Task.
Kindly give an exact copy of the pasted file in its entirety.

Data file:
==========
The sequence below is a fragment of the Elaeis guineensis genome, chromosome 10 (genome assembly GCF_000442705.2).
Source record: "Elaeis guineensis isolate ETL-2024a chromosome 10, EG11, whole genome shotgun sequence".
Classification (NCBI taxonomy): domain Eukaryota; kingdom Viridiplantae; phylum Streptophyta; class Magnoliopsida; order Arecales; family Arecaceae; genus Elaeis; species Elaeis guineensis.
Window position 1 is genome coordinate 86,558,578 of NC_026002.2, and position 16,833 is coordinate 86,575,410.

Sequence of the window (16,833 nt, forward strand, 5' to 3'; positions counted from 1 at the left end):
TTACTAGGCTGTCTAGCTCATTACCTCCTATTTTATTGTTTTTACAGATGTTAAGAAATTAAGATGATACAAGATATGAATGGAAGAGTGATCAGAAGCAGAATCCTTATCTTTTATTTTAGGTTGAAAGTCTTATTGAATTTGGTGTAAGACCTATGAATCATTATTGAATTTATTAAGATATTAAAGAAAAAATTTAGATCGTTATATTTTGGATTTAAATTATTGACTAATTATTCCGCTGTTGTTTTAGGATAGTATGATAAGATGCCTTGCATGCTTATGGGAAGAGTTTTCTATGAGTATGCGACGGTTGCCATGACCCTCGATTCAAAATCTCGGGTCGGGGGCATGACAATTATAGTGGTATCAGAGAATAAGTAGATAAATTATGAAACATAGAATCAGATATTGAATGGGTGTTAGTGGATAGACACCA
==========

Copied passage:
The sequence below is a fragment of the Elaeis guineensis genome, chromosome 10 (genome assembly GCF_000442705.2).
Source record: "Elaeis guineensis isolate ETL-2024a chromosome 10, EG11, whole genome shotgun sequence".
Classification (NCBI taxonomy): domain Eukaryota; kingdom Viridiplantae; phylum Streptophyta; class Magnoliopsida; order Arecales; family Arecaceae; genus Elaeis; species Elaeis guineensis.
Window position 1 is genome coordinate 86,558,578 of NC_026002.2, and position 16,833 is coordinate 86,575,410.

Sequence of the window (16,833 nt, forward strand, 5' to 3'; positions counted from 1 at the left end):
TTACTAGGCTGTCTAGCTCATTACCTCCTATTTTATTGTTTTTACAGATGTTAAGAAATTAAGATGATACAAGATATGAATGGAAGAGTGATCAGAAGCAGAATCCTTATCTTTTATTTTAGGTTGAAAGTCTTATTGAATTTGGTGTAAGACCTATGAATCATTATTGAATTTATTAAGATATTAAAGAAAAAATTTAGATCGTTATATTTTGGATTTAAATTATTGACTAATTATTCCGCTGTTGTTTTAGGATAGTATGATAAGATGCCTTGCATGCTTATGGGAAGAGTTTTCTATGAGTATGCGACGGTTGCCATGACCCTCGATTCAAAATCTCGGGTCGGGGGCATGACAATTATAGTGGTATCAGAGAATAAGTAGATAAATTATGAAACATAGAATCAGATATTGAATGGGTGTTAGTGGATAGACACCA